I was ready to write an essay on motherhood and ambition, but then my three-year-old wouldn’t let me leave at drop-off while his older sister waited in the car. He wouldn’t hurry up the stairs to his preschool or through the door to his classroom. We place his stuffed troll in his cubby and hang his green monster lunch bag on a hook. He walks even more slowly across the floor of the yellow room to the door that leads to the playground outside. “Could you hurry up?” I huff at him, and he grins at me. I’m annoyed at his slowness, but I’m also angry at my annoyance. His small legs only propel him forward so fast. He doesn’t hurry. His friends were already swinging on the swings and climbing up the equipment while he walks in slow motion and clings to my hand.
I hug him goodbye and discreetly glance at my watch. Now, I am running late. His eight-year-old sister has to be at camp in 20 minutes, and we will be hard-pressed to make it. One hug goodbye isn’t enough. He wants another and then another. Then, he wants a kiss, and then, he gives me a kiss on my arm as I try to look at my watch again.
“One last hug,” I say, “and then go play.”
He gives me a fierce hug around my knees and runs off to play. I couldn’t help but smile as I jog through the preschool and out to my aging SUV. I love him with an amount of emotion that still frightens, but I also have to limited time to write. I love him; I need him to let me leave.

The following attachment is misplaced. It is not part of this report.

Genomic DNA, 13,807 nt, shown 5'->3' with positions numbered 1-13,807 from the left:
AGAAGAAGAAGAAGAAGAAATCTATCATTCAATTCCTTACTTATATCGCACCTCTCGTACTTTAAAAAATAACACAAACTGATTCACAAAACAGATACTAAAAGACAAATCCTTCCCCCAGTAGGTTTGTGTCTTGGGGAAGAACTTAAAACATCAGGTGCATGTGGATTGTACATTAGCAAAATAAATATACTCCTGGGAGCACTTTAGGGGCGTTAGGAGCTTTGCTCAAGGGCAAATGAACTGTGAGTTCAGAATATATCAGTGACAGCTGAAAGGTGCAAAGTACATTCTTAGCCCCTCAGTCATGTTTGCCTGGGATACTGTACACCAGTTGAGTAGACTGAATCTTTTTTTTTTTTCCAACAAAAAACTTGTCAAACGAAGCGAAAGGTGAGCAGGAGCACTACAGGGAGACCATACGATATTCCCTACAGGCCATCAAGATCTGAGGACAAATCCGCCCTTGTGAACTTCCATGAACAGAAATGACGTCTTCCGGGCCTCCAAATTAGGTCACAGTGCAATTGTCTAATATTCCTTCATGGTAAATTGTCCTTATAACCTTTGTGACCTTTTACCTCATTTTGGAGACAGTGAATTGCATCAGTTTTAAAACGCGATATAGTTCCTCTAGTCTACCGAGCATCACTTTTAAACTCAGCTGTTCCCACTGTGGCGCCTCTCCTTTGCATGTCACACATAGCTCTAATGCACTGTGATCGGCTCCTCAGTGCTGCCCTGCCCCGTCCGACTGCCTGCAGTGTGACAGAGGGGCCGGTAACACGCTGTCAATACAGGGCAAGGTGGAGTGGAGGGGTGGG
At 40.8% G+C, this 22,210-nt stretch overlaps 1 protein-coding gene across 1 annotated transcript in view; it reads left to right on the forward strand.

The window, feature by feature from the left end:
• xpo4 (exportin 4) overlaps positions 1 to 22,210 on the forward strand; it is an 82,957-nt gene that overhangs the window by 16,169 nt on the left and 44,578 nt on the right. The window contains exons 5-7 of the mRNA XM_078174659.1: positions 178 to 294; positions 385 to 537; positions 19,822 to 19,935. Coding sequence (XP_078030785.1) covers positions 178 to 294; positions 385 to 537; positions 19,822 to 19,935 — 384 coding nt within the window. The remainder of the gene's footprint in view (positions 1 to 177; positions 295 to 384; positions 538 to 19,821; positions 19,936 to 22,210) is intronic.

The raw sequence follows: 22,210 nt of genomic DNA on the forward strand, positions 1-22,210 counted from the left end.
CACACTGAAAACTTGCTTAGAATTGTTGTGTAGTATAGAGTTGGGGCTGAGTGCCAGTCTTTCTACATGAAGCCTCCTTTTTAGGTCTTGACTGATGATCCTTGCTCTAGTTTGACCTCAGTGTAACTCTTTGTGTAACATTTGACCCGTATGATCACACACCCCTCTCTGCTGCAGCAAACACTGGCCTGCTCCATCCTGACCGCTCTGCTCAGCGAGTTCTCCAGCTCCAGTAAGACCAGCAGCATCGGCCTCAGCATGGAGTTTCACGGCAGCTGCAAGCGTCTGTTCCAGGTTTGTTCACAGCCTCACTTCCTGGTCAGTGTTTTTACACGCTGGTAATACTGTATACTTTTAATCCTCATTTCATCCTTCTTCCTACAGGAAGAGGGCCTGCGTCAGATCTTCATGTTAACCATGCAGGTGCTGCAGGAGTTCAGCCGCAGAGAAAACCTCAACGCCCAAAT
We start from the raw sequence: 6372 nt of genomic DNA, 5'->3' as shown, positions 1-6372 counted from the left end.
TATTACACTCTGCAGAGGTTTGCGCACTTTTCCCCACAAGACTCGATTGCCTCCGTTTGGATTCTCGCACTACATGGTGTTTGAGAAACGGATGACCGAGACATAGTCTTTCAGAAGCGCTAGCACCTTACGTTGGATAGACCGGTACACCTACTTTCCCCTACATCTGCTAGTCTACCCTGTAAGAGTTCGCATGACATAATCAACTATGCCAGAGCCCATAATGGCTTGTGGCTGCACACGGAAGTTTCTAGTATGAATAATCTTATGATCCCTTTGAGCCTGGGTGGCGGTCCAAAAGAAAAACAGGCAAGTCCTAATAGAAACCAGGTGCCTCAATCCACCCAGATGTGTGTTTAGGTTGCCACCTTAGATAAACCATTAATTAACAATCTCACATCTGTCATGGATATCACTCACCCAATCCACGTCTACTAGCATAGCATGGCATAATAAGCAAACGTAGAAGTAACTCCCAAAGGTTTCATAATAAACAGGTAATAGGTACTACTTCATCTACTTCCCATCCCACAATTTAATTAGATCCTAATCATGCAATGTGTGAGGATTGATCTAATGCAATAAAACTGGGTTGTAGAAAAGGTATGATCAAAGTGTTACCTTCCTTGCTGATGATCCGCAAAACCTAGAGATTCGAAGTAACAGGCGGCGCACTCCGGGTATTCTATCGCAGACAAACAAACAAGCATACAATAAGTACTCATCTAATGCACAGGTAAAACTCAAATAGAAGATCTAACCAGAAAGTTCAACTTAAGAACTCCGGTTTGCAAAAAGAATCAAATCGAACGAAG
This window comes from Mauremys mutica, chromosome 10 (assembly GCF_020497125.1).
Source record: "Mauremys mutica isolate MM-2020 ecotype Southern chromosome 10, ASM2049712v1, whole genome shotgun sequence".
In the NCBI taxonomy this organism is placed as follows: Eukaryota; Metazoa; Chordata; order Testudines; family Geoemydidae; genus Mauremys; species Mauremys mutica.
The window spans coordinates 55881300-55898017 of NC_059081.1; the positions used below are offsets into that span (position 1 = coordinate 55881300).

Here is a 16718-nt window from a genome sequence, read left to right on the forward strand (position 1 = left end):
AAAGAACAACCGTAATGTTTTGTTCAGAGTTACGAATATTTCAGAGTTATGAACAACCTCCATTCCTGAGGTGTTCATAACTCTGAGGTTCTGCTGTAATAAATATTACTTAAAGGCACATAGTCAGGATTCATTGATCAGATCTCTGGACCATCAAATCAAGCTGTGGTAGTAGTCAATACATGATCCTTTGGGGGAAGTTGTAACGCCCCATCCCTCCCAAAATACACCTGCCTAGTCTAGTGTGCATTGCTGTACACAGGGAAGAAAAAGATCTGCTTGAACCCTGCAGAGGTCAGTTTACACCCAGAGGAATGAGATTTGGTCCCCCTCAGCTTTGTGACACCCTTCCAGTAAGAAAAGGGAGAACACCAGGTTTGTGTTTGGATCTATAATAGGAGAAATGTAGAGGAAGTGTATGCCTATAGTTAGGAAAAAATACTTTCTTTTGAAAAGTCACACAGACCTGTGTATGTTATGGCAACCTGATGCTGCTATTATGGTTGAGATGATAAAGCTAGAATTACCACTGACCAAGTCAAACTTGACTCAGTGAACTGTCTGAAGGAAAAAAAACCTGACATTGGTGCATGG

I was ready to write an essay on motherhood and ambition, but I still have to get the eight-year-old to her half-day theatre camp. She’s nestled in the backseat with her nose in a Bad Kitty book that she’s already read a dozen times. She barely notices when I hop in the driver’s seat. I spot her rolled-up script in the front seat and hand it to her. She grabs it without tearing her eyes away from the book.
“We’re going to be late,” I sigh and drum my fingers on the steering wheel. As I navigate out of our neighborhood, I punch the button to turn the radio to NPR and wonder what I might say about ambition and motherhood.
I used to be ambitious. At least, that’s what people routinely told me. Teachers, friends, bosses, advisers, and mentors all commented on my ambition. I knew what I kind of career I wanted, to be a professor, and I had a plan on how to accomplish that goal. I was relentless. I jumped through any hoop that I had to. I set up the goalposts just to knock them down. I learned to outwork the competition.
“She’s ambitious,” they said, and it wasn’t always a compliment.